We next reversed the question and asked whether cells showing the interchromosomal LCR–βh1 interaction also had increased βh1 transcript levels in their cytoplasm as compared with other red blood cells in the transgenic fetal livers. For this, we developed automated image-analysis software (see Methods) and analysed thousands of cells with respect to their intensity of βh1 RNA FISH signal in the cytoplasm. The analysis showed that in transgenics, but not in wild type, cells with the interchromosomal interaction between 8C3–C4 and the β-globin locus more often have high βh1 levels than the other cells from the same tissue (Fig. 6a). Interestingly, albeit less pronounced, the same was found for β-major (Fig. 6b), the adult β-globin gene located next to βh1 in the endogenous globin locus (Fig. 1a). Its natural extremely high expression level precluded uncovering an extra contribution from the few cells with this interchromosomal interaction by cell-population-based expression assays such as microarrays or RT–qPCR. However, our analysis at the single-cell level revealed that also this adult β-globin gene benefits from contacts with the extra copy of the LCR. βh1 is looped away from the endogenous mouse LCR and as such may be available for contacts with the ectopic human LCR. β-major dynamically forms and breaks contacts with the endogenous LCR (ref. 7), possibly providing opportunity for the ectopic LCR to also engage in contacts and further boost transcription. The genes encoding α-globin did not benefit from contacts with the ectopic LCR, as judged from the single-cell analysis strategy (Fig. 6c). We conclude that our transgenic mice contain a unique population of cells that have increased levels of mRNA for β-globin because these genes on chromosome 7 are contacted and trans activated by the ectopic LCR on chromosome 8.
One of the main challenges of the post-genomic era is to assign function to genomic sites, many of which have regulatory potential. Clearly, this cannot be done without considering the dynamics and spatial configuration of the genome. Here, we uncover properties of nuclear organization that dictate the action of regulatory elements in nuclear space. Our findings should contribute to a working model of genome function. The results demonstrate that regulatory DNA elements can search for preferred interaction partners, which in the case of the LCR are genes controlled by shared transcription factors. The ability to roam the nucleus is however heavily constrained by the chromosomal context. We predict the same to be true for almost all genomic locations, although the degree of constraint may vary. The concept of chromosomal context heavily influencing a gene’s specific nuclear location seems to contradict more deterministic models of nuclear organization, where functionally related genes are proposed to meet at dedicated nuclear sites20. We cannot exclude that the LCR would have a more notable effect when placed at other genomic locations, or that other enhancers exist that are better capable of repositioning chromosomes and forming specific interchromosomal interactions. We note however that very few, if any, regulatory elements have been described with such a strong influence on gene expression and chromatin organization as the β-globin LCR.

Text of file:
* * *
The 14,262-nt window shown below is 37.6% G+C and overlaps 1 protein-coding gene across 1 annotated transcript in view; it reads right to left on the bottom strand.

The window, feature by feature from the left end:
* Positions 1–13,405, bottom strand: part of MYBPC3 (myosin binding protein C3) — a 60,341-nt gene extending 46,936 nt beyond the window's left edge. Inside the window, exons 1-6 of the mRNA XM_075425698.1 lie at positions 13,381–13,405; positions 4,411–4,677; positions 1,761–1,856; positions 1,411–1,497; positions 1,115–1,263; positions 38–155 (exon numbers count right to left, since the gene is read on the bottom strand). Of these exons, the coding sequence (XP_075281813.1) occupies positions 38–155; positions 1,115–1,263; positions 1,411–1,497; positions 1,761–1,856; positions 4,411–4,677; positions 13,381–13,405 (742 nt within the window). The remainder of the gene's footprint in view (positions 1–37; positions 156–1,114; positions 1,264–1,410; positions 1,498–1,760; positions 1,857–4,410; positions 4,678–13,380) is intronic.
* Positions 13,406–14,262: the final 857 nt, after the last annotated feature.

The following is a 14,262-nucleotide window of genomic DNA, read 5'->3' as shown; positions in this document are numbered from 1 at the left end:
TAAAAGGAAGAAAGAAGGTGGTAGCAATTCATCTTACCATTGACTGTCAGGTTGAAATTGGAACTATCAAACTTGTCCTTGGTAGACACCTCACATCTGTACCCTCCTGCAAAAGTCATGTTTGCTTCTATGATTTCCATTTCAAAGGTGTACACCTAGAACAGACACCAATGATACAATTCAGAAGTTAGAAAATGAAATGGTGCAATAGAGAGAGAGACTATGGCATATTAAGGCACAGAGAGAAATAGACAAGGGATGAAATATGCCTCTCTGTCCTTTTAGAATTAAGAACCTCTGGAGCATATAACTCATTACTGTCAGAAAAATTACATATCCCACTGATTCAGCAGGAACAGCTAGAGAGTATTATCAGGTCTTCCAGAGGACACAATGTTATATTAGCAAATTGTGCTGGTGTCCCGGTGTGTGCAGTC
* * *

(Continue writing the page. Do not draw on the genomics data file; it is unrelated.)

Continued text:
An important finding of this study was that the ectopic, orphan, LCR on chromosome 8 contacted many different genes in cis and in trans, including those sharing a similar set of regulatory proteins, but that no measurable effect on the expression of most of them was detected. This suggests that, in mammals, ultralong-range gene regulation within and between chromosomes will be rare, or at least difficult to measure in cell populations. Two endogenous β-globin genes on chromosome 7 were the exception, as they were both upregulated by the ectopic LCR in cells with the relevant interchromosomal interaction. As these are natural (mouse) target genes of the (human) LCR, promoter compatibility and spatial proximity seem essential for transcription regulation over distance. Interestingly, a few examples exist of endogenous tissue-specific enhancers activating not only target genes but also non-target genes that happen to be in physical proximity to the enhancer42,43. Our results open the possibility that such bystander activation may be more common in the genome, but appreciable only in individual cells that have their genome folded such that an enhancer and gene happen to be within contacting distance.